What did I say less than 12 hours ago as the USD was plunging against its global peers? This:
Confused? That is, is your reading of the Dec. minutes inconclusive and thus not enough to give you any kind of conviction one way or another? You’re not alone.
My point: how can we attribute a sudden bout of weakness in the greenback to a dovish reading of the minutes?
That made no sense to me.
In fact, the market’s read on the minutes made so little sense that I didn’t even bother commenting after the release on Wednesday. Right after 2 EST, you saw yields fall even as the minutes looked – to me anyway – more hawkish than dovish. So when I saw headlines attributing the dollar’s overnight plunge to the Fed’s indication that rate hikes would be “gradual”, I immediately called bullshit.
Well this morning, the incomparable Richard Breslow is out with his take and as usual, his analysis is entirely compatible with my own.
From Bloomberg’s Richard Breslow (not the highlights):
I’ve got news for you. The world is a complicated place and getting more so, not less. This is not your happy, some would say mind-numbing, environment where the only thing that ultimately mattered was blind faith in the global commitment of central banks to “do whatever it takes”. It will not serve investors well to fall back on analysis by reductio ad simplicate.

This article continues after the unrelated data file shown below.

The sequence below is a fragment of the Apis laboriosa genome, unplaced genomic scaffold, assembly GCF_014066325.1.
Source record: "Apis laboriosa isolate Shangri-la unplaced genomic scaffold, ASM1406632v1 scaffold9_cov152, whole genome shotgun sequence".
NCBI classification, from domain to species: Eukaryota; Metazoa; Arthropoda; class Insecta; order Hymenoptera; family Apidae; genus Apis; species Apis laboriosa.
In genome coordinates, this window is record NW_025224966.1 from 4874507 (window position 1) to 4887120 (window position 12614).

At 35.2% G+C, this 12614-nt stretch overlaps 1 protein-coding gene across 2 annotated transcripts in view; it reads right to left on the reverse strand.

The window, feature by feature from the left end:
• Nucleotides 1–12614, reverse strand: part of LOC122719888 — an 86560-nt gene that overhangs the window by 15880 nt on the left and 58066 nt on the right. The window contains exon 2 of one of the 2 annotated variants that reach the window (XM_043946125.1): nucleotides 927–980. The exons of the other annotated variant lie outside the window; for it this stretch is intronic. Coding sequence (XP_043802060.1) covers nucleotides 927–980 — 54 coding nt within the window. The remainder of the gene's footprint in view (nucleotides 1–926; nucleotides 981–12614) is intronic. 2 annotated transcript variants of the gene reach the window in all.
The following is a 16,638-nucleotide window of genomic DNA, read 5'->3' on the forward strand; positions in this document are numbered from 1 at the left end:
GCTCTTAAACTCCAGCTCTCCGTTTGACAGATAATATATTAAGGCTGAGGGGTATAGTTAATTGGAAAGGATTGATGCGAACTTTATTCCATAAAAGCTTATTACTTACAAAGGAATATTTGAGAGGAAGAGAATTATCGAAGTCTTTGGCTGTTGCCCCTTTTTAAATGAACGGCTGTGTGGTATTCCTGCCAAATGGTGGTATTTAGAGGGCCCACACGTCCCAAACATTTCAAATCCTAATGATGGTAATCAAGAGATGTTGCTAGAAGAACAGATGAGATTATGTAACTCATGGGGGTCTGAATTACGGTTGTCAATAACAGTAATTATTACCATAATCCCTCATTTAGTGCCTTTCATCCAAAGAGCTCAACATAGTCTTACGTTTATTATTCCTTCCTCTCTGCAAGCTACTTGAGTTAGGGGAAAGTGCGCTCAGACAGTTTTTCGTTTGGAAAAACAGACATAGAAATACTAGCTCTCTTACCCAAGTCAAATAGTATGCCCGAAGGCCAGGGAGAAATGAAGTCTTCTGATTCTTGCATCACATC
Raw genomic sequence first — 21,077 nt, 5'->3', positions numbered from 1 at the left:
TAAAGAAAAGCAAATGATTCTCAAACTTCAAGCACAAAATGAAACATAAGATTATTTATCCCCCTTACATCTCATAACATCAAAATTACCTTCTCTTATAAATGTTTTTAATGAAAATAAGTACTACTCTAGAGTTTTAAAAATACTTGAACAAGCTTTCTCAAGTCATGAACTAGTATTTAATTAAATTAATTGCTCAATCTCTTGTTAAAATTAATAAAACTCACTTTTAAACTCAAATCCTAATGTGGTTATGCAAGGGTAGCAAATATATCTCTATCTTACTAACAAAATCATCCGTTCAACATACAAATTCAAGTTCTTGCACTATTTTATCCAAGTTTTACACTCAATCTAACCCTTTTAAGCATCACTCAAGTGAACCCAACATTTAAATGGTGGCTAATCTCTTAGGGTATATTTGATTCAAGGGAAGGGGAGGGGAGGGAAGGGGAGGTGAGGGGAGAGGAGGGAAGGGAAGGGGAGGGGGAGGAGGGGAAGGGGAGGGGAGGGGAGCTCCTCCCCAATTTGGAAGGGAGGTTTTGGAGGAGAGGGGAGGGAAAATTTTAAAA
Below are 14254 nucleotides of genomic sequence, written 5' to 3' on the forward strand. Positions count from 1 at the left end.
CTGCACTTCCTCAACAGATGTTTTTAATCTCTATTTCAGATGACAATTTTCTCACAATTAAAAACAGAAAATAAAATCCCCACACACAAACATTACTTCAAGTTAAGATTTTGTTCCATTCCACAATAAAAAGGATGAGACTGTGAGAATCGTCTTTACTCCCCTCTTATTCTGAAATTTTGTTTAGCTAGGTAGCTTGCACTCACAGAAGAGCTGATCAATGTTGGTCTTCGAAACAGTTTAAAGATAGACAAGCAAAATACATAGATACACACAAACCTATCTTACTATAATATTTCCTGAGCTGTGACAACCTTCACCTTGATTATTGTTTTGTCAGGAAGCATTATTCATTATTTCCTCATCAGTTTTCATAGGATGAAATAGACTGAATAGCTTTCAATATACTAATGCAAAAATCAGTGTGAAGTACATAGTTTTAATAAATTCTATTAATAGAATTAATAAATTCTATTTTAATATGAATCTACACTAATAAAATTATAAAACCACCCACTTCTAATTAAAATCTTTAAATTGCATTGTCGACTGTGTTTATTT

- Did markets make their moves since the minutes because the Fed was dovish? That’s a stretch. I suppose it is possible to sift through and find the parts that might support such a case. But it would be a selective and incomplete reading of the words. Especially in light of Chair Yellen’s post- decision press conference
- The dollar was down in Asia today. Just think for a minute. Might it have had something to do with with the squeezes dramatically strengthening both onshore and offshore yuan rather than a belated understanding that the Fed might still take data into account going forward?
- The offshore yuan is up 2% over two days. That’s a rarity, to say the least. But not that surprising as overnight funding rates are soaring. This squeeze feels more like a squash to all those traders who thought being long dollars against the yuan was a no-brainer trade to have on for the new year
- How many people cut risk at year-end but figured there was no reason to get out of those juicy 12-month NDFs? That was the safe trade. But believe me, they are now finding stops littered all over the place. Meanwhile, sending every Asian currency rebounding versus the dollar in sympathy and spooking regional bond markets but good
- Januarys aren’t like any other month. Everyone starts at zero again and losses feel larger than at other times. It’s only the 5th, but people who only jumped back in Tuesday are already mourning the loss of their high water mark. This is how panics happen. It’s why we have volatility. But you’ll only understand what’s going on if you look beyond the U.S. borders
- This isn’t a Fed story. If the world looks different today then yesterday, it’s not because of the minutes, but rather a lack of perspective